“Obviously preparing for power was not meant for the poor, but for the Democrats that are currently in office with the dubious help of ACORN and generous donations from the Sandlers,” MonCrief replies. The Sandlers in particular had to be more than just donors, but huge string-pullers for the Democratic party. Their funds also created Pro Publica, an “independent, non-profit” news group that has reported little or nothing of ACORN’s connections to the Democrats and President Obama. ... click here to read the rest of the article titled ""ACORN Produces Leaders and Gets Results" (3)"

Thursday, March 26, 2009

The curious case of payday loans

The myth:

Critics condemn payday loans calling them ‘predatory debt-traps,’ so much so that many loan seekers consider payday loans taboo. On top of this, policy makers are set to cap these loans in many states. But the million dollar question remains, will a cap on payday loans actually help the financial stability of households to improve?

Georgia and North Carolina

Well, 'certainly not', if you go by the situations prevailing in Georgia and North Carolina. These two are the states which clearly indicate that consideration of payday loans as debt-traps is nothing more than a myth.

The truth:

Georgia and North Carolina are the two states who had banned payday loans in May 2004 and December 2005 respectively. Now going by the myth spread by the critics, household financial stability in these two states are supposed to be better as compared to others where payday loans are still legal. But, unfortunately for the critics that is not true.

Without payday loans, higher bankruptcy

As per the Federal Reserve Bank of New York staff report no. 309 by Donald P. Morgan and Michael R. Strain (published in November 2007 and revised in February 2008), post ban "households in Georgia have bounced more checks, complained more to the Federal Trade Commission about lenders and debt collectors, and filed for Chapter 7 bankruptcy protection at a higher rate." The situation in North Carolina is also not very different. ... click here to read the rest of the article titled "The curious case of payday loans"

Wednesday, March 25, 2009

Health Insurers Willing to Cut Down Pre-Existing Premiums

Making deals with Congress

health_insuranceWhen Congress asked the health insurance industry if it would stop charging higher premiums to customers with pre-existing conditions, it said “sure.”

So maybe it wasn’t quite so simple, but that is what it boiled down to.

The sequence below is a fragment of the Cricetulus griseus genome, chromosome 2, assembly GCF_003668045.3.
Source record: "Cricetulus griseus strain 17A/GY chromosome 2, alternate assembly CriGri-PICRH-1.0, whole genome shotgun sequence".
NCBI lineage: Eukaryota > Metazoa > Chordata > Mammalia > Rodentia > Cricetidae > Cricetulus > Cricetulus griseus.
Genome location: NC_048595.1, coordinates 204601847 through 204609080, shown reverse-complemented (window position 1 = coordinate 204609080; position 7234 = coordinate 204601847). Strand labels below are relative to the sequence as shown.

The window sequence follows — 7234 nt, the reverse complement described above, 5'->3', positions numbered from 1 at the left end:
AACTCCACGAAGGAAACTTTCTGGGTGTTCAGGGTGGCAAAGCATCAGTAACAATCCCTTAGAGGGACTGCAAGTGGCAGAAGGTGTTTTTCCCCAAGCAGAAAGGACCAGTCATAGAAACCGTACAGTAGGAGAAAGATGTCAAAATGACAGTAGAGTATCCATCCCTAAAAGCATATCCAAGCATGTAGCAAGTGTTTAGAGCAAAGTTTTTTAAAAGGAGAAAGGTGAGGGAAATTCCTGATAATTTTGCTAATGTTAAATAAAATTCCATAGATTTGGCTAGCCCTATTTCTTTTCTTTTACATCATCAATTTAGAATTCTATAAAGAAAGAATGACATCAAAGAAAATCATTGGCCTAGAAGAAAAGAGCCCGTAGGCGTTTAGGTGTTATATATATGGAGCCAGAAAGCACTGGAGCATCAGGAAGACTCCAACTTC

Comprehensive health insurance

Congress is examining how it can create a plan that will provide health insurance to all Americans. The health insurance industry is willing to negotiate, as  it is staunchly opposed to the creation of a government-run program.

Congress is willing to work with the health insurance companies rather than jump into nationalized health care.

Tighter regulation

Insurers also said they could accept more regulation of benefits, underwriting practices and other activities. What’s in it for them? If they are willing to comply with the regulations, it would make a public program unnecessary.

A government-run program would directly compete with private health insurance companies. That could send private insurers running for installment loans to keep their businesses afloat.

Pre-existing policies

It’s an age-old health insurance industry policy to charge higher premiums for people who have a history of sickness or a pre-existing condition. This new agreement means that health insurance companies could no longer take into account a person’s current health condition or medical history. Essentially, health insurance premiums would become equal opportunity. ... click here to read the rest of the article titled "Health Insurers Willing to Cut Down Pre-Existing Premiums"

How to Deal With a Low Salary Offer

In my life so far, I’ve had three major chances to negotiate a starting salary. The first was with a cash-strapped non-profit organization that had enough problems keeping its payroll account funded every other week. The second was with a company in the financial industry, a segment of that industry that is known for being cheap in the salary department, particularly for an operational position rather than a business unit. The third was with the same company in a different location.

In all cases, I didn’t have a lot of room to maneuver. And rather than spending my time outside the office looking for new opportunities, I’m spending my time working for myself. It would be nice never to need to negotiate a salary for myself again; and in fact, it’s possible I’ll be on the other side of the negotiating table.

But I liked one of the ideas offered by Liz Ryan at Business Week for dealing with a hiring manager whose offer is lower than one feels they deserve.